And then, as he researched those events, he said he found that some of the most important speeches in the history of civil rights were improvised – relating right back to the type of music he had been playing for decades, within and outside the Association for the Advancement of Creative Musicians (AACM) to which he and Jenkins both belonged.

Read more: Guelph 2013: Wadada Leo Smith's Ten Freedom Summers moved from sorrow to triumph (review)

 

Guelph Jazz Festival listeners treated to elevator music (review)

Listeners engage with the improvised elevator music made by Lori Freedman (bass clarinet), Jean Derome (sax) and Scott Thomson (trombone) ©Brett Delmage, 2013

View photos of this workshop

Some of these musicians will appear at the IMOO Ensemble SuperMusique concert at Club SAW on Sunday, October 20.

It isn't every musical performance or workshop where listeners have to get out of their seats not just to dance, but to follow the musicians around the building so they can still hear them play.

Listeners, walls, and ceilings became performing partners in the post-lunch musical performance at Guelph Jazz Festival's academic colloquium on Friday, September 6. The music commenced as it usually does, on the main stage space of the Macdonald Stewart Arts Centre (MSAC). Festival Artistic Director Ajay Heble switched hats (while still retaining his signature black beret), taking position at the piano instead of his usual listening post among the audience.

Before long, one musician investigated the ability of the gallery's drywall to modify the sound of his horn. Another walked among seated listeners with his trombone to create a moving point of sound.

Read more: Guelph Jazz Festival listeners treated to elevator music (review)

 

Guelph 2013: The improvisers get improv'd

MT Space in action at the 2013 Guelph Jazz Festival.  ©Brett Delmage, 2013

View photos of this performance

It was an ordinary Thursday morning at the Guelph Jazz Festival. Academics, musicians, and listeners were crowded into a small meeting room to listen to talks about Intercultural Musical Exchange, all part of the festival's academic colloquium.

And then several people, new to the colloquium, crowded into the room, taking the most disruptive routes possible to find empty seats and disturbing the crowd. Not much later, the same people started to interrupt speaker Sandy Evans, asking her edged questions and challenging what she was saying. Evans took the interruptions gracefully and answered them as best she could, but after several interruptions, the audience became edgy, and asked the interruptors to stop. This being Canada, it was all smoothed over eventually, but it was odd and unexpected – not the warm and respectful feel normally seen in those sessions.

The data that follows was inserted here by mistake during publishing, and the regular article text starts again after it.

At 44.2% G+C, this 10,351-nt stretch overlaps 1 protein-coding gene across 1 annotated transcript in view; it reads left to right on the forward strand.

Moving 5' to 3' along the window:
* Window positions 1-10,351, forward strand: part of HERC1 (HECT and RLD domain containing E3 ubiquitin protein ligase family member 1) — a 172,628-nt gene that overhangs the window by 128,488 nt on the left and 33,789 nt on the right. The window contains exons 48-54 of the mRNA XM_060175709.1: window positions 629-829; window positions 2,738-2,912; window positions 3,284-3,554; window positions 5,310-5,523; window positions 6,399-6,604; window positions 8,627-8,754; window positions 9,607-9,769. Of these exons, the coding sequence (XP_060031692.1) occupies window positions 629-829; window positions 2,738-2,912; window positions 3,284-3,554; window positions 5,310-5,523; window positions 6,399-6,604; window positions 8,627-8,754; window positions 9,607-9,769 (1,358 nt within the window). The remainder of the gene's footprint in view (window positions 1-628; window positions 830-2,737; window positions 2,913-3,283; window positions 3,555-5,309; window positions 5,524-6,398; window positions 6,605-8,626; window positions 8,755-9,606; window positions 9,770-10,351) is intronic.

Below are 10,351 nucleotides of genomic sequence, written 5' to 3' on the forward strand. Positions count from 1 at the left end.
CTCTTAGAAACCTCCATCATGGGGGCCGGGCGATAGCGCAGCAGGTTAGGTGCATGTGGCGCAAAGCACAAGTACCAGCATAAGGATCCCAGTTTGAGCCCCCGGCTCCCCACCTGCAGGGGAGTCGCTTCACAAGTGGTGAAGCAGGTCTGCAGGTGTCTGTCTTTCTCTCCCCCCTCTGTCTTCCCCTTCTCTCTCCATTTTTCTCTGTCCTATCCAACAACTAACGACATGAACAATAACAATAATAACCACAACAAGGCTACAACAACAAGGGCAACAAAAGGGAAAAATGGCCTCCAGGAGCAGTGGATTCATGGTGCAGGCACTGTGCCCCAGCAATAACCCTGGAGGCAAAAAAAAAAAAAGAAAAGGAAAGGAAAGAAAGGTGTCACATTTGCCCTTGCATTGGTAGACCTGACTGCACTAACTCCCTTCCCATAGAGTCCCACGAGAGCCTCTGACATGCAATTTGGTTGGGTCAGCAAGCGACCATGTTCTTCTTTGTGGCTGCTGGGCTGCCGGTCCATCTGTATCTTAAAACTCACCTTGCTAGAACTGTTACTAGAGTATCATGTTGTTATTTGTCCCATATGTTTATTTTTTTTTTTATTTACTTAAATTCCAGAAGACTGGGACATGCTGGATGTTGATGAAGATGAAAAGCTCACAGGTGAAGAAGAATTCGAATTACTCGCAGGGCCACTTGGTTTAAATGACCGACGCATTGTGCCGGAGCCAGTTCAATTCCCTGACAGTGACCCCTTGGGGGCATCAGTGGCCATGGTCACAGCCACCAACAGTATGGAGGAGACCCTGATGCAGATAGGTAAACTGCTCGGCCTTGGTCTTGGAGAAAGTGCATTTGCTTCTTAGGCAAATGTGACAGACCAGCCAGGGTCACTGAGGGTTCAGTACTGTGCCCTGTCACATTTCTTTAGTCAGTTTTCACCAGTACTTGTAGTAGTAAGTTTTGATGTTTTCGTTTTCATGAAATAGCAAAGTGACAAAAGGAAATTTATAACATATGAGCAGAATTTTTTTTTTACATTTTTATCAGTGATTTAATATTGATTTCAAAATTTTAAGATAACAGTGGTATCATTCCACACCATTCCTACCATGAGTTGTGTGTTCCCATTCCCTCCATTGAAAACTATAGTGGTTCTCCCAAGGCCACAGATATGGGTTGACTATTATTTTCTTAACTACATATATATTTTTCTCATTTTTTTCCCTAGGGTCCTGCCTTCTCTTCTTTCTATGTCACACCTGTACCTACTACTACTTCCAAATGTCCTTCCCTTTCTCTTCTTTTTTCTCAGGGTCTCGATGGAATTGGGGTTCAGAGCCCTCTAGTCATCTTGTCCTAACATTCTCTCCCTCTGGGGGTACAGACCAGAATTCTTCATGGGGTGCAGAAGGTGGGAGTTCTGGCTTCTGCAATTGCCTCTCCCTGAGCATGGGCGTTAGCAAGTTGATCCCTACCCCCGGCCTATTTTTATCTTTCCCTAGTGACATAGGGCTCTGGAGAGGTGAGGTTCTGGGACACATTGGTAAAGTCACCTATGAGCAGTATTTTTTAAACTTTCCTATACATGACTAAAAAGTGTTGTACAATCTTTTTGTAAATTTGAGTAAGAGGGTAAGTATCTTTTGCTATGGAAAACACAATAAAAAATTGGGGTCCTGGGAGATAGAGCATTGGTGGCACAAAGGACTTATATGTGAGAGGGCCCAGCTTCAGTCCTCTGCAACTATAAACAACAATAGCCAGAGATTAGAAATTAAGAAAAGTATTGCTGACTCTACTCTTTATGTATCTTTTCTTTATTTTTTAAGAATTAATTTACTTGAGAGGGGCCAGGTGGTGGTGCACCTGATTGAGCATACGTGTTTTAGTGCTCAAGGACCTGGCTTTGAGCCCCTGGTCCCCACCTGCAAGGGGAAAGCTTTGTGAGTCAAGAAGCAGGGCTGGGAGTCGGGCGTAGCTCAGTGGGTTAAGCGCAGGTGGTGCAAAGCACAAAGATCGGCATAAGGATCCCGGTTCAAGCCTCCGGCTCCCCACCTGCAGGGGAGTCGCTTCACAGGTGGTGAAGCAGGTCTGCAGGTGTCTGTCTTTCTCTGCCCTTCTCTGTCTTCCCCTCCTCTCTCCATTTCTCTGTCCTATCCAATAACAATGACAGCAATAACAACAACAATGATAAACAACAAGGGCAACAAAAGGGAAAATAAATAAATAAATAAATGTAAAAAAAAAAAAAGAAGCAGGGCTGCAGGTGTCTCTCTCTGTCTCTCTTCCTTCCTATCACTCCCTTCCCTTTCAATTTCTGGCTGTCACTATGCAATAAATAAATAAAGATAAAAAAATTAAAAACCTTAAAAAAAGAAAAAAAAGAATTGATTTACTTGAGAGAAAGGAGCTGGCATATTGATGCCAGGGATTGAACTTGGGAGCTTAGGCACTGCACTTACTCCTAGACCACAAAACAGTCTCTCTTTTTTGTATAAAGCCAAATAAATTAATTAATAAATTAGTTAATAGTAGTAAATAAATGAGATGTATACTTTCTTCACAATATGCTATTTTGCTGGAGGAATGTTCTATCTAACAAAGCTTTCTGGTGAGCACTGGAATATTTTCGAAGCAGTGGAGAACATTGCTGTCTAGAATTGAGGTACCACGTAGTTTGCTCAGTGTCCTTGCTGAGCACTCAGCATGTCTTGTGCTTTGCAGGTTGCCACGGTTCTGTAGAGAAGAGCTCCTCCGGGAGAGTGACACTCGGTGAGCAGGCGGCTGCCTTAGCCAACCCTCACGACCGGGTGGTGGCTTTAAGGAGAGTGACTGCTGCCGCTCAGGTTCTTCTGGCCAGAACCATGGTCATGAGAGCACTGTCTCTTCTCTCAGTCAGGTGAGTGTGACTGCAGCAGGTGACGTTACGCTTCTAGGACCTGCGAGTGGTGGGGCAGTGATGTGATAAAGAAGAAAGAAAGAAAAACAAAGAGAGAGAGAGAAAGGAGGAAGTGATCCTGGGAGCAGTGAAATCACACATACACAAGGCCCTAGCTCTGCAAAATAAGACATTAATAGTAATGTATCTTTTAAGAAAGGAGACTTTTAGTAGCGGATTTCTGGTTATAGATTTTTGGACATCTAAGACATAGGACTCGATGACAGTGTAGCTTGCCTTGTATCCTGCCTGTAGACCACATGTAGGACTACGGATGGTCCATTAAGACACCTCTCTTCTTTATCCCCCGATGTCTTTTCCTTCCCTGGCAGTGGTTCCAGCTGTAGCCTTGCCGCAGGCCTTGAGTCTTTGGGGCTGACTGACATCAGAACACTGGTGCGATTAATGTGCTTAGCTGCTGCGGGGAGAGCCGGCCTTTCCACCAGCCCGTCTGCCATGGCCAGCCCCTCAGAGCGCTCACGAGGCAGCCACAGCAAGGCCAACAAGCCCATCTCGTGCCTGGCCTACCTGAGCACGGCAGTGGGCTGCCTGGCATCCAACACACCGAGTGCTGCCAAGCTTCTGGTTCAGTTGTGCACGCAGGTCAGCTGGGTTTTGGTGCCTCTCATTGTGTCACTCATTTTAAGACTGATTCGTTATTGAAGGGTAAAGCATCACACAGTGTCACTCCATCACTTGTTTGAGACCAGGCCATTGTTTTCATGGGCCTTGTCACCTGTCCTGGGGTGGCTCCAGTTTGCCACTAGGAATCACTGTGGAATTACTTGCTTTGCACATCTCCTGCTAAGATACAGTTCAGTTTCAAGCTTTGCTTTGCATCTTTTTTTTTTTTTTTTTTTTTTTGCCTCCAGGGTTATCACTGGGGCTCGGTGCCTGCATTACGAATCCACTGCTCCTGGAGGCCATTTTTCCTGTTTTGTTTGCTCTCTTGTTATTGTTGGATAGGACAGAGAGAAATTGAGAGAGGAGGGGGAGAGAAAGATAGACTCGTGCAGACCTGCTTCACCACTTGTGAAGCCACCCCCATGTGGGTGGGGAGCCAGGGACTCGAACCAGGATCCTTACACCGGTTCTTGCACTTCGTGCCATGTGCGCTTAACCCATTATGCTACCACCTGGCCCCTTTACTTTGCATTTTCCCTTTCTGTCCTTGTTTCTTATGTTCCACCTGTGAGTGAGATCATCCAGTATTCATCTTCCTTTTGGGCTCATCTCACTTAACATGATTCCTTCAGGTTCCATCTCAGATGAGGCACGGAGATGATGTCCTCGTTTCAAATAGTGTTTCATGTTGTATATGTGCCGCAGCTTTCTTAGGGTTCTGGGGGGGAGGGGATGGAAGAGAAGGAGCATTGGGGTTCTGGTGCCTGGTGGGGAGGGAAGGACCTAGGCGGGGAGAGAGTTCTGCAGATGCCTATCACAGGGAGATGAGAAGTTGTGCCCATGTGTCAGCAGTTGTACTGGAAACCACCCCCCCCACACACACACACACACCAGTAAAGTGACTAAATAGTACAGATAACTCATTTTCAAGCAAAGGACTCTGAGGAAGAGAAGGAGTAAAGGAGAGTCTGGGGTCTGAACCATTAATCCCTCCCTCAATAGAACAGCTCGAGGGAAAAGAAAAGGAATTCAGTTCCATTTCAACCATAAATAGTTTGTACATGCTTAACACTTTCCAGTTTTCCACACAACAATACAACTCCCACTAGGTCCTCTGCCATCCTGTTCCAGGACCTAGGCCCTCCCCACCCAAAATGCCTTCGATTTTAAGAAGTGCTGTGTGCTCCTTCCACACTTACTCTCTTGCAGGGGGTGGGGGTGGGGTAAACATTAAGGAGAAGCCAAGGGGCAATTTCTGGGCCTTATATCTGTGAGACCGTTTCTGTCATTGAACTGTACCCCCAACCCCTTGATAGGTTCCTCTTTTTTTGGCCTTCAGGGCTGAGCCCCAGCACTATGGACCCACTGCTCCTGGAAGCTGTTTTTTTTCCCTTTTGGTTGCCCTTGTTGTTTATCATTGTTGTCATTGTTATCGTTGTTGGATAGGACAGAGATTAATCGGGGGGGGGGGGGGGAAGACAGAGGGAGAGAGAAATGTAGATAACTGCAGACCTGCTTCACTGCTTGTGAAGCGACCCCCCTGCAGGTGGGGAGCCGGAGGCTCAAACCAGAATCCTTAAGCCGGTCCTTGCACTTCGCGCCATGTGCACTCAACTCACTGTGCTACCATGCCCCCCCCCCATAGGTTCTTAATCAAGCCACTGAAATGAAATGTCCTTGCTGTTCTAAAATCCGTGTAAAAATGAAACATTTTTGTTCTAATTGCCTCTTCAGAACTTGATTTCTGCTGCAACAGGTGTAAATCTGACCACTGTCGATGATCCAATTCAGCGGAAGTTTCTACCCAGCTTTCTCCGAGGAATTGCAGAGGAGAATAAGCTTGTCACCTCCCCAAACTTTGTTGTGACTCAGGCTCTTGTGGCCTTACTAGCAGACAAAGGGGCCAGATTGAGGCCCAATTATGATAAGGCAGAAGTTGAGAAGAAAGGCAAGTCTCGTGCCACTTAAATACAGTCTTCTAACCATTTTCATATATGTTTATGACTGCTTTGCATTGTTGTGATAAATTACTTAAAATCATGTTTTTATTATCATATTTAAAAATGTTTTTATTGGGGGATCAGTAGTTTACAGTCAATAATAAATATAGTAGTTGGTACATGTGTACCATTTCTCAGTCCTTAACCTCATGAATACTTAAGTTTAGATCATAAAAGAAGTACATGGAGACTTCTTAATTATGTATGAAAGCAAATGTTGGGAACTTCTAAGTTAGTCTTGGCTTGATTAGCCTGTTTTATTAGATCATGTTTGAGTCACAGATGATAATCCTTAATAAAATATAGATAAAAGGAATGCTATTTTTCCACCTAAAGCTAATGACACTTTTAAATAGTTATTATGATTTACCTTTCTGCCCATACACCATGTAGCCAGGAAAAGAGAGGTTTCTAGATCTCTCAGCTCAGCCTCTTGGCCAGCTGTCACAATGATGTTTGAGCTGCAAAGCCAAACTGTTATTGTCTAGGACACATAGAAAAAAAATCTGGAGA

Fast forward to Friday, mid-morning, to what was supposed to be a “Rapporteur Summary Session and Performance”. Pianist Marianne Trudel and drummer Hamid Drake started playing, and the same people interrupted again, even more in-your-face.

Read more: Guelph 2013: The improvisers get improv'd

 

Guelph 2013: Pharoah Sanders and The Underground had lots of talent, but didn't gel (review)

Pharoah Sanders and the Underground at the 2013 Guelph Jazzfest ©Brett Delmage, 2013

Pharoah Sanders and The Underground
Main Stage, River Run Centre
Guelph Jazz Festival
Saturday, September 7, 2013 – 10 p.m.

View photos of this concert

If you had listened carefully the morning before, you might have forecast what you would hear at Pharoah Sanders' and the Underground's concert at the 2013 Guelph Jazz Festival.

Sanders is a legendary jazz saxophonist, who played with John Coltrane in his late ensembles in the mid-60s, and then in the 1970s with Alice Coltrane. He's also recorded with McCoy Tyner, Don Cherry, Ornette Coleman and many others, and released dozens of his own albums as a leader, playing in contexts ranging from aggressive free improv to more mainstream jazz.

As one of the main headliners at the festival, he was scheduled for a 9 a.m. public interview (jointly with Wadada Leo Smith) at the festival colloquium about his career and his music. Now that early on a Friday morning is not what I would describe as an ideal time for intense rumination, especially not by a jazz musician, or even by many listeners. While Sanders showed up on time, he wasn't particularly forthcoming, and the interviewer's fulsome introduction probably didn't help.

Questions asking him to reflect about why and how he played and his relationship to the audience got mostly short responses. Finally, he simply responded, “I don't feel I have to have an audience: I just play, whatever the spirit tells me to do that's what I do. It never ends. It's just what I do all the time. I don't feel the same way every day. The movements of my fingers ... I just let it happen. I don't come to play music: I come to play me.”

Read more: Guelph 2013: Pharoah Sanders and The Underground had lots of talent, but didn't gel (review)

   

Guelph 2013: Bomata warmed a rainy-day audience with melodic yet unusual jazz

Bomata had a warm, all-acoustic sound that was a delight to listen to  ©Brett Delmage, 2013Bomata
Guelph Market Square (outdoors)
Guelph Jazz Festival
Saturday, September 7, 2013 – 2:30 p.m.

View photos of this concert

Montreal trio Bomata plays melodic mainstream jazz – with surprises. Led by Jean Félix Mailloux on double bass, it features a less-usual instrumentation: Guillaume Bourque on clarinet and bass clarinet, and Patrick Graham on drumset and a wide variety of percussion instruments. Ottawa audiences may remember Graham's range of textures from his appearance with Trifolia with Marianne Trudel at the 2013 Ottawa jazz festival, and his earlier collaborations with Jesse Stewart.